More and more beloved celebrities (and legendary artists) are going to leave us, or at least it will seem that way, simply because the people we know and the people we think we know and we ourselves are growing old.

Spend time with those you hold dear. Cross off whatever’s on your bucket list. If all these deaths—whether they’re celebrities or civilians in Syria or victims of mass shootings and violence at home—and the election tell us anything, it’s that life and the world are as unpredictable as they are unfair. We don’t get to choose when we’re born; we don’t get to choose what times we live in, what we survive to see. But these are our times. But, luckily for us, we can alter them. Angela Davis said, “I’m no longer accepting the things I cannot change. I’m changing the things I cannot accept.”

As long as you’re alive, you have the power to write—and right—your story.

The world won’t magically improve when the clock strikes twelve. Build the world you want to live in. Work towards midterm elections. Invest in your community. Support local artists, marginalized groups, and young people; we are your future, if there’s one left for us. Help, protect, and stand up for one another. Be kind. (Not polite or well-behaved. Kind.) Give. Create hope. Create. Love. Know that your anger and sorrow are valid. Let them motivate you. Rest. Reflect. Recharge. Ready yourself for battle.

If your hero left you this year, become your own hero. You won’t be alone; all around you is a new generation of heroes. They’re halfway around the globe. They’re your neighbors. They’re reading this post.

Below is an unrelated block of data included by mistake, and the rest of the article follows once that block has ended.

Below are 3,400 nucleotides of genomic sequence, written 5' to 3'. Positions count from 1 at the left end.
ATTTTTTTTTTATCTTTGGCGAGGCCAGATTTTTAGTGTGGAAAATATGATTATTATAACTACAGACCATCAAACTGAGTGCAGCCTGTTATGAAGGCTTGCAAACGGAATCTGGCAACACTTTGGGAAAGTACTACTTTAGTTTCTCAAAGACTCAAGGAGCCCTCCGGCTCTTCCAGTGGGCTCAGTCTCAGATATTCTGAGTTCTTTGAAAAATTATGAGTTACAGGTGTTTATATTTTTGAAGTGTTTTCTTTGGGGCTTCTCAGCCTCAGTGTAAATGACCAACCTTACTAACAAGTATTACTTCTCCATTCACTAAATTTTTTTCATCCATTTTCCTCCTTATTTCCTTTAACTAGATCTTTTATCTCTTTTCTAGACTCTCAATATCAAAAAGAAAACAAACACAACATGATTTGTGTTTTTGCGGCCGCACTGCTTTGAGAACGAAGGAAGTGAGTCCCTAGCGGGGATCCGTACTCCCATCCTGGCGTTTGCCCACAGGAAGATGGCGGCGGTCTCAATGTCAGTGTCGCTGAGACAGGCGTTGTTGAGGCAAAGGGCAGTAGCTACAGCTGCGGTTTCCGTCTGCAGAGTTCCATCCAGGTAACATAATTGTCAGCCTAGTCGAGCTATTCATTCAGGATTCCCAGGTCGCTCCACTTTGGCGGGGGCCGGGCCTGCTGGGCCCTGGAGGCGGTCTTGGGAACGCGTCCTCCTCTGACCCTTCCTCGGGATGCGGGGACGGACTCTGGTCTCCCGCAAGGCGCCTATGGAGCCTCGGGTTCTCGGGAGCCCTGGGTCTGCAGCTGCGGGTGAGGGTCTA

If you find yourself in the wrong reality, make it right. If you’re stuck in the darkest timeline, start your own.

Tell me something you look forward to in 2017! What do you hope for? What do you want to do? (Go do it!)

I’m looking forward to:


And a couple artist opportunities:

  • You can apply for the Individual Artists Program Grant from the City of Chicago’s Department of Cultural Affairs and Special Events. (I received this grant in 2013 for Dreams of a City.) The deadline is January 13.
  • Here’s a call for poster and banner art from the Amplifier Foundation in partnership with the Women’s March on Washington. The deadline is January 8.

Thank you, all. Happy New Year!

Tuesday, December 20, 2016

On the Lam on the Real


Just got interviewed for Transition to Power, a documentary about the election’s aftermath. Thank you for inviting me to be a part of your series, Erin Babbin and Michael Sullivan! Everyone, stay tuned for the video [of me being too concise for my own good / giving you ridiculous but free ideas for political art].